The second life of trees: family forestry in upland Japan

Research output: Chapter in Book/Report/Conference proceedingChapter

13 Citations (Scopus)

Abstract

Trees have long been important to human livelihoods in the mountain villages of the Kii Peninsula. In earlier centuries forest trees were the source of food, fuel, green fertilizer and shelter for villagers. Evidence for the symbolic importance of trees in Japan is to be found, in the first instance, in a great deal of Japanese folkloric data, often applying to particular tree stands or tree species. Foresters in Wakayama often liken tree-growing to child-rearing. The raising of the young tree saplings is characterized as parental nurturance. Village children now seldom help out with farming, instead spending all their time on school homework. This man, born during the war, worries that this new pattern of upbringing augurs ill for the future. The analogy between tree-growth and human upbringing recurs in the writings of the Japanese carpenter Nishioka Tsunekazu. For Nishioka, the timber from modern plantations, while it may be uniform, is weaker than that of older growth from natural forests.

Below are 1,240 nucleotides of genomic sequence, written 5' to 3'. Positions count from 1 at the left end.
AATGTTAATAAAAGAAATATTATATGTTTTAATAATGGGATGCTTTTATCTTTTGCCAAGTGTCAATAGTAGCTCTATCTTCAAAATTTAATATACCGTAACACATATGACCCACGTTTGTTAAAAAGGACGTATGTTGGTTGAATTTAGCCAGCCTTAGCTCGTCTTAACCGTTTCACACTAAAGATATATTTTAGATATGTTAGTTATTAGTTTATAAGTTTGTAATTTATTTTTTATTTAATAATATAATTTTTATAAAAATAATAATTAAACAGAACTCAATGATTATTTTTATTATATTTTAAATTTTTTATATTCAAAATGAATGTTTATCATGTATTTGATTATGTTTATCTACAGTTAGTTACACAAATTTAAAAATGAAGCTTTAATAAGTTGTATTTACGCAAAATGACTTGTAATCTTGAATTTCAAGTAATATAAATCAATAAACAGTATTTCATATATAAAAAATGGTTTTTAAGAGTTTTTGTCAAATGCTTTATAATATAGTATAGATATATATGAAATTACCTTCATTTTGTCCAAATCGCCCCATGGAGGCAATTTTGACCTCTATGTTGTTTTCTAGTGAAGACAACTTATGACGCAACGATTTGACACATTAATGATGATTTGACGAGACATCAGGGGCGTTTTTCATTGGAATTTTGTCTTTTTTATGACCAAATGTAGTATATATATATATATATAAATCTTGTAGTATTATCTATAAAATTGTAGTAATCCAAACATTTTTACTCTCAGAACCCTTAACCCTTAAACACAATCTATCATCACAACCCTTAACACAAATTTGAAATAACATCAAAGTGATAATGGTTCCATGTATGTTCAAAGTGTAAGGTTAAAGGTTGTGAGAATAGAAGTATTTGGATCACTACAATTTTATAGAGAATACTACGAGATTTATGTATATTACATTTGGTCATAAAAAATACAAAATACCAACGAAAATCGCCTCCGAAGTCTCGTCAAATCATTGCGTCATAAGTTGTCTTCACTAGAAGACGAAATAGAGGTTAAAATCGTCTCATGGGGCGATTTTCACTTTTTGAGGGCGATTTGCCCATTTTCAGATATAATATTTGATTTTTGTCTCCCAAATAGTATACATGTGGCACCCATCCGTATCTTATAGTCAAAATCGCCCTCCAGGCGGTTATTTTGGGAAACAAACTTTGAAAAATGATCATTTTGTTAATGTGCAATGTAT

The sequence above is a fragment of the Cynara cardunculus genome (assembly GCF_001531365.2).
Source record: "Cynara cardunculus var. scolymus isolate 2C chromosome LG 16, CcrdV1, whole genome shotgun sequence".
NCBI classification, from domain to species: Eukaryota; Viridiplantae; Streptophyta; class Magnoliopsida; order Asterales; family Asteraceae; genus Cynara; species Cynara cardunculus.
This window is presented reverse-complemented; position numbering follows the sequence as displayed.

Original languageEnglish
Title of host publicationThe social life of trees: anthropological perspectives on tree symbolism
EditorsLaura Rival
PublisherBerg
Chapter9
Pages197-218
ISBN (Electronic)9781003136040
ISBN (Print)9781859739280, 9781859739235
DOIs
Publication statusPublished - 01 Apr 1998

Publication series

NameMaterializing Culture
PublisherRoutledge

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